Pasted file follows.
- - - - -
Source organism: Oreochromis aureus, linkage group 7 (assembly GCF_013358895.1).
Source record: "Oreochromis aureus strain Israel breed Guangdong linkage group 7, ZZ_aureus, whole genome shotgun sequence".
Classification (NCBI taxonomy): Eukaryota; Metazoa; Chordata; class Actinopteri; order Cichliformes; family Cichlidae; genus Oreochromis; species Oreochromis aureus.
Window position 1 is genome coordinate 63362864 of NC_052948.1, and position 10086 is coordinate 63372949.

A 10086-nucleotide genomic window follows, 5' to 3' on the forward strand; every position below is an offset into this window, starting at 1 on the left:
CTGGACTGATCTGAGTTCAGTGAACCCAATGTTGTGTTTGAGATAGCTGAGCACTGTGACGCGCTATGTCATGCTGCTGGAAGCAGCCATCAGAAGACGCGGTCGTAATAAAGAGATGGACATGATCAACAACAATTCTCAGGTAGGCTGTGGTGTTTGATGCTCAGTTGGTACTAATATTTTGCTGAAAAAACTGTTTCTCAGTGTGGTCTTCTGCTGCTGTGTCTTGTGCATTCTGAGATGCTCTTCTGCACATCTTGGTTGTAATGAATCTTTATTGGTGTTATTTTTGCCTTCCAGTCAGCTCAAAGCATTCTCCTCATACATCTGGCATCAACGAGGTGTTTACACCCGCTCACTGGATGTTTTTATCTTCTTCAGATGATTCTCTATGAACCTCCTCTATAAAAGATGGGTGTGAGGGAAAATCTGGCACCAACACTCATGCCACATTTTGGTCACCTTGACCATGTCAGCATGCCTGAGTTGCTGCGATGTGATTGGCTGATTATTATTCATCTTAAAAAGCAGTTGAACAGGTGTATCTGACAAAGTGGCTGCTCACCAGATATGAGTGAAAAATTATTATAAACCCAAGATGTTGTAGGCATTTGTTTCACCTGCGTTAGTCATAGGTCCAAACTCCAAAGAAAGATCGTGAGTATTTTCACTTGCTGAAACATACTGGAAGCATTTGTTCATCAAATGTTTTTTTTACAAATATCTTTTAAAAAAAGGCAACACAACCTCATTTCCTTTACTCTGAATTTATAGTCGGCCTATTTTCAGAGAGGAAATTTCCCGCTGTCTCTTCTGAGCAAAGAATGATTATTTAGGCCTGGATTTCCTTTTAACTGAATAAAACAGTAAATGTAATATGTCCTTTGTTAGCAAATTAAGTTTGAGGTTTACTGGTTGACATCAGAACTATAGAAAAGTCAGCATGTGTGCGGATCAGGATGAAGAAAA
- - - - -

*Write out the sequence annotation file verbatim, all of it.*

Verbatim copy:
Source organism: Oreochromis aureus, linkage group 7 (assembly GCF_013358895.1).
Source record: "Oreochromis aureus strain Israel breed Guangdong linkage group 7, ZZ_aureus, whole genome shotgun sequence".
Classification (NCBI taxonomy): Eukaryota; Metazoa; Chordata; class Actinopteri; order Cichliformes; family Cichlidae; genus Oreochromis; species Oreochromis aureus.
Window position 1 is genome coordinate 63362864 of NC_052948.1, and position 10086 is coordinate 63372949.

A 10086-nucleotide genomic window follows, 5' to 3' on the forward strand; every position below is an offset into this window, starting at 1 on the left:
CTGGACTGATCTGAGTTCAGTGAACCCAATGTTGTGTTTGAGATAGCTGAGCACTGTGACGCGCTATGTCATGCTGCTGGAAGCAGCCATCAGAAGACGCGGTCGTAATAAAGAGATGGACATGATCAACAACAATTCTCAGGTAGGCTGTGGTGTTTGATGCTCAGTTGGTACTAATATTTTGCTGAAAAAACTGTTTCTCAGTGTGGTCTTCTGCTGCTGTGTCTTGTGCATTCTGAGATGCTCTTCTGCACATCTTGGTTGTAATGAATCTTTATTGGTGTTATTTTTGCCTTCCAGTCAGCTCAAAGCATTCTCCTCATACATCTGGCATCAACGAGGTGTTTACACCCGCTCACTGGATGTTTTTATCTTCTTCAGATGATTCTCTATGAACCTCCTCTATAAAAGATGGGTGTGAGGGAAAATCTGGCACCAACACTCATGCCACATTTTGGTCACCTTGACCATGTCAGCATGCCTGAGTTGCTGCGATGTGATTGGCTGATTATTATTCATCTTAAAAAGCAGTTGAACAGGTGTATCTGACAAAGTGGCTGCTCACCAGATATGAGTGAAAAATTATTATAAACCCAAGATGTTGTAGGCATTTGTTTCACCTGCGTTAGTCATAGGTCCAAACTCCAAAGAAAGATCGTGAGTATTTTCACTTGCTGAAACATACTGGAAGCATTTGTTCATCAAATGTTTTTTTTACAAATATCTTTTAAAAAAAGGCAACACAACCTCATTTCCTTTACTCTGAATTTATAGTCGGCCTATTTTCAGAGAGGAAATTTCCCGCTGTCTCTTCTGAGCAAAGAATGATTATTTAGGCCTGGATTTCCTTTTAACTGAATAAAACAGTAAATGTAATATGTCCTTTGTTAGCAAATTAAGTTTGAGGTTTACTGGTTGACATCAGAACTATAGAAAAGTCAGCATGTGTGCGGATCAGGATGAAGAAAA